The CMS (Centers for Medicare and Medicaid Services) states that any development of a bedsore in a nursing facility can be prevented. Because of that, all nursing staff members are required to take appropriate measures and provide a level of care that eliminates the development of pressure sores (pressure ulcers; decubitus ulcer; pressure wounds; bedsores). Unfortunately, not all Registered Nurses, Licensed Practical Nurses, and Certified Nurses’ Aides receive appropriate training and supervision to detect the development of a bedsore in its early stage. Rosenfeld Injury Lawyers represent mistreated residents of Illinois nursing facilities like Good Samaritan Society – Mount Carroll who have developed preventable bedsores.
Good Samaritan Society – Mount Carroll
This Center is a ‘for profit’ 72-certified-bed Nursing Home providing nursing services to residents of Mount Carroll and Carroll County, Illinois. The Medicaid/Medicare-approved facility is located at:
1006 North Lowden
Mount Carroll, Illinois 61053
Mount Carroll Nursing Home Resident Safety Concerns
Families can visit Medicare.gov to obtain a historical list of all opened investigations, safety concerns, filed complaints and health violations of every facility nationwide. The information can be used to determine the level of health and hygiene care every community nursing home provides its residents.
Currently, Good Samaritan Society – Mount Carroll maintains an overall five out of five available star rating in the nationwide comparison analysis Medicare rating summary system. This includes five out of five stars for health inspections and quality measures, and three out of five stars for staffing concerns. The Carroll County nursing home neglect attorneys at Rosenfeld Injury Lawyers have many found safety concerns, deficiencies and violations at this facility that include:
- Failure to Provide Adequate Care and Treatment to Prevent the Development of a Pressure Sore or Allow an Existing Pressure Sore to Heal
In a summary statement of deficiencies dated 06/25/2015, a notation was made during an annual licensure and certification survey by a state investigator concerning the facility's failure to "identify and an ill-fitting pair of shoes and [a failure to] reduce pressure at the wound areas of both feet.” The investigator noted that “these failures contributed to [the resident] developing Stage II ulcers which progressed to unstageable pressure ulcers to the left lateral heal and right lateral foot.”
The deficient practice was first noted in the state investigator’s findings that at 11:30 AM on 06/23/2015, the resident “was in the multi-purpose area in a wheelchair, wearing shoes and her feet were resting on the wheelchair leg rests.” The following day at 2:25 PM and again on June 25 at 10:00 AM, the resident “was in the multi-purpose area in a wheelchair wearing only socks with her feet positioned on the wheelchair leg rests.”
At 8:45 AM on 06/24/2015 “during a wound dressing change, the right lateral foot ulcer measured 0.4 centimeters by 0.3 centimeters with the smallest amount of serosanguinous drainage and 100% slough.” At that time, the Registered Nurse providing care stated “both foot ulcers were discovered at the same time on 05/01/2015 [...and that the resident’s] new shoes obtained two months prior to 05/01/2015 ‘because of the pressure ulcers… but we initially discovered the ulcers as blisters bilaterally’.”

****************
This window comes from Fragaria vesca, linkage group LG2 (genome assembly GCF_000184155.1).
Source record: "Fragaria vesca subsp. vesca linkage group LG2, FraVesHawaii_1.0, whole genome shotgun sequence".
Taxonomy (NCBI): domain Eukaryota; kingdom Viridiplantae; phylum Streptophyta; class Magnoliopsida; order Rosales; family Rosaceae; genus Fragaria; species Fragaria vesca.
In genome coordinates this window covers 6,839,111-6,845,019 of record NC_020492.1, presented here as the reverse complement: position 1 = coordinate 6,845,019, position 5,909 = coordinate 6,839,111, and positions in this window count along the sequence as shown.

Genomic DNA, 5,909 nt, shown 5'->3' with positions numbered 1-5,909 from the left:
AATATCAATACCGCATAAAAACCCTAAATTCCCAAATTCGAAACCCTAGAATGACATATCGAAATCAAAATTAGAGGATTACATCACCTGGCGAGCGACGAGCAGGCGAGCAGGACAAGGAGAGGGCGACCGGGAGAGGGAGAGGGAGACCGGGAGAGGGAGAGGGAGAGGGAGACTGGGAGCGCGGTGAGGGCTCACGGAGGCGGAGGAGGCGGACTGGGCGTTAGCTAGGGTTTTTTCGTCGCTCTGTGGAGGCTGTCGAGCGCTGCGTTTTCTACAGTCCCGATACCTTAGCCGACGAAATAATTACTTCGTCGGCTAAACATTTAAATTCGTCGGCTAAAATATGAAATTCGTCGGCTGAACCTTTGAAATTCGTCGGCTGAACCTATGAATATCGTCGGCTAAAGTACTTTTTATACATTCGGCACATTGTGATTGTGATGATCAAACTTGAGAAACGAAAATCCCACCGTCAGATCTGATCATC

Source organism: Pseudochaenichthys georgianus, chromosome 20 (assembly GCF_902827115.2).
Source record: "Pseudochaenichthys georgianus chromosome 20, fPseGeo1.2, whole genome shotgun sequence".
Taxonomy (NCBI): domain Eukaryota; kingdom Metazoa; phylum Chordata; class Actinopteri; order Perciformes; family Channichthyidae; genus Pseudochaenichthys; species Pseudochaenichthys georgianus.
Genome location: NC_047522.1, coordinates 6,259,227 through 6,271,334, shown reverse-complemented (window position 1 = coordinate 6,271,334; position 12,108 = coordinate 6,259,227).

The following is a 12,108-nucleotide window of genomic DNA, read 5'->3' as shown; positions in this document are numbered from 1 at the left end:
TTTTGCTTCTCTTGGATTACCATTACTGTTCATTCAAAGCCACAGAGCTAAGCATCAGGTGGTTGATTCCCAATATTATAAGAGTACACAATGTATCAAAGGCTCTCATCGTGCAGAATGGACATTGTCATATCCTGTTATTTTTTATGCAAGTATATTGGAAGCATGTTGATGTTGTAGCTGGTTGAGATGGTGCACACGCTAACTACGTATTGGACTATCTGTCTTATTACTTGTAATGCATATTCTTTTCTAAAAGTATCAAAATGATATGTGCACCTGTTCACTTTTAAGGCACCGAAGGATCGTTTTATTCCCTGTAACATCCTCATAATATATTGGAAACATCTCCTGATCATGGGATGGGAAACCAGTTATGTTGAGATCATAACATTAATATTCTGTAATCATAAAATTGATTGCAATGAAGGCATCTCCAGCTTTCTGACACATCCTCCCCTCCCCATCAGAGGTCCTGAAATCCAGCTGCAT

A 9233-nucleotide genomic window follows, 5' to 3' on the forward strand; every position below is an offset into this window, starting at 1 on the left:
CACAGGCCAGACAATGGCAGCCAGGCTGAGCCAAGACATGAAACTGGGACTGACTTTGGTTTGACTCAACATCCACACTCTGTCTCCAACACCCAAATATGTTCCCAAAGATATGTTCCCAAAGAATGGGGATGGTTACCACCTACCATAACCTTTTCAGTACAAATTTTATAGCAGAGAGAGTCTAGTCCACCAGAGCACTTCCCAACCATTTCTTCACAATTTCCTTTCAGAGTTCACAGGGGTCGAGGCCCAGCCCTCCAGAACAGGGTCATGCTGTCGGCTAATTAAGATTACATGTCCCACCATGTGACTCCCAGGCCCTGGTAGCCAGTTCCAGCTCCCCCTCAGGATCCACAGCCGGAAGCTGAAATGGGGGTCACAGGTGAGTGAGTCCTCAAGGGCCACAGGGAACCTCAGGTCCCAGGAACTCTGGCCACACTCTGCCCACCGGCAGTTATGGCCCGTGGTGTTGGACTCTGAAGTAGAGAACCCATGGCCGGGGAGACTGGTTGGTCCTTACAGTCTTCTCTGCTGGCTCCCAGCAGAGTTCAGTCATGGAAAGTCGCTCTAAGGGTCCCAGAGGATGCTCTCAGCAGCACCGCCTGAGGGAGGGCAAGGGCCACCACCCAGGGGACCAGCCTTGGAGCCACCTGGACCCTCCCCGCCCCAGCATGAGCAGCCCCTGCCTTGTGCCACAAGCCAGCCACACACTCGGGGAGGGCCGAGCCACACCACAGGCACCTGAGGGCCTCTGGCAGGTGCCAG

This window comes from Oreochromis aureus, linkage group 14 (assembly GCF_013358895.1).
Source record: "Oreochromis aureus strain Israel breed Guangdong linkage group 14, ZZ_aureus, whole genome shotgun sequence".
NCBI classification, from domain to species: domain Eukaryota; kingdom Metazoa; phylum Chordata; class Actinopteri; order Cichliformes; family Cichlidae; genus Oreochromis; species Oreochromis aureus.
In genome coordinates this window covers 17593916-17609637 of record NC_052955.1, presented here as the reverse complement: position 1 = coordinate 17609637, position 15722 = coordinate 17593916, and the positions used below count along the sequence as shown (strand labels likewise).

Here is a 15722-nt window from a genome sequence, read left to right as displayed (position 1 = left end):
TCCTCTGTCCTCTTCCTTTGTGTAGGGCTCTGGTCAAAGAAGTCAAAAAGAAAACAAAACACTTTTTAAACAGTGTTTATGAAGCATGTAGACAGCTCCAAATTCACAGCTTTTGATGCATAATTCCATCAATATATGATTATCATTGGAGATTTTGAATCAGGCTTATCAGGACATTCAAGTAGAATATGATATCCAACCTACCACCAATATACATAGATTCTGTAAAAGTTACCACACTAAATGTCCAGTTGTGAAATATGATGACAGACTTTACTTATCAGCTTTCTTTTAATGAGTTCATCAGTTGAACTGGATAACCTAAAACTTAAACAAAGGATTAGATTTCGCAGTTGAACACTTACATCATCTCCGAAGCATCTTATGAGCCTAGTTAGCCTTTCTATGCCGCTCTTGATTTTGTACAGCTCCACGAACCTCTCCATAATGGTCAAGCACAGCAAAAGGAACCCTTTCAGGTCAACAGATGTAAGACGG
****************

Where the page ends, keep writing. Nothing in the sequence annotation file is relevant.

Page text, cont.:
The Licensed Practical Nurse stated at the same time that the resident “should not wear the new shoes until the bilateral pressure ulcers are completely healed and [the resident] needs to have her heel cushioned at all times [...and] stated skin assessments are to be performed daily during daily care and weekly during wound care assessment.”
- Failure to Ensure Resident Had Gravity Urinary Drainage Bag and a Hydration Plan in Place to Prevent Urinary Tract Infections
In a summary statement of deficiencies dated 06/25/2015, the state investigator noted the facility’s failure “to ensure resident had a gravity urinary drainage bag in place when in bed, [and a failure] to ensure a resident with a history of urinary tract infections had a hydration plan in place.” The deficient practice affected one resident who requires “moderate staff assistance with transfers, dressing, hygiene, and bathing.” The resident’s MDS (Minimum Data Set) revealed the resident “has an indwelling catheter.”
Observations were made of the resident on 06/23/2015 while “in a lying position to a seated position on the side of the bed [...and while being transferred by certified nursing assistants] with a mechanical stand lift from his bed to his wheelchair… did not have a gravity urinary drainage bag attached to his indwelling catheter.”
Readmission nursing assessment records revealed that the resident “was admitted to the hospital on 04/12/2015 for low back pain and urinary tract infection.”
Mount Carroll Illinois Nursing Home Abuse Lawyers
If your loved one was the victim of abuse, mistreatment or neglect while a patient at Good Samaritan Society – Mount Carroll, contact the Rosenfeld Injury Lawyers law firm now. Our dedicated Mount Carroll attorneys represent clients with victim cases that involve abuse, neglect, and mistreatment. Our lawyers can help your family file and successfully resolve your financial recompense case against all those who caused your loved one harm.
Schedule your free, no obligation full case review today by calling our Carroll County elder abuse law offices at 888 424-5757. There is no need to make an upfront payment because we accept all nursing home claims for compensation on contingency.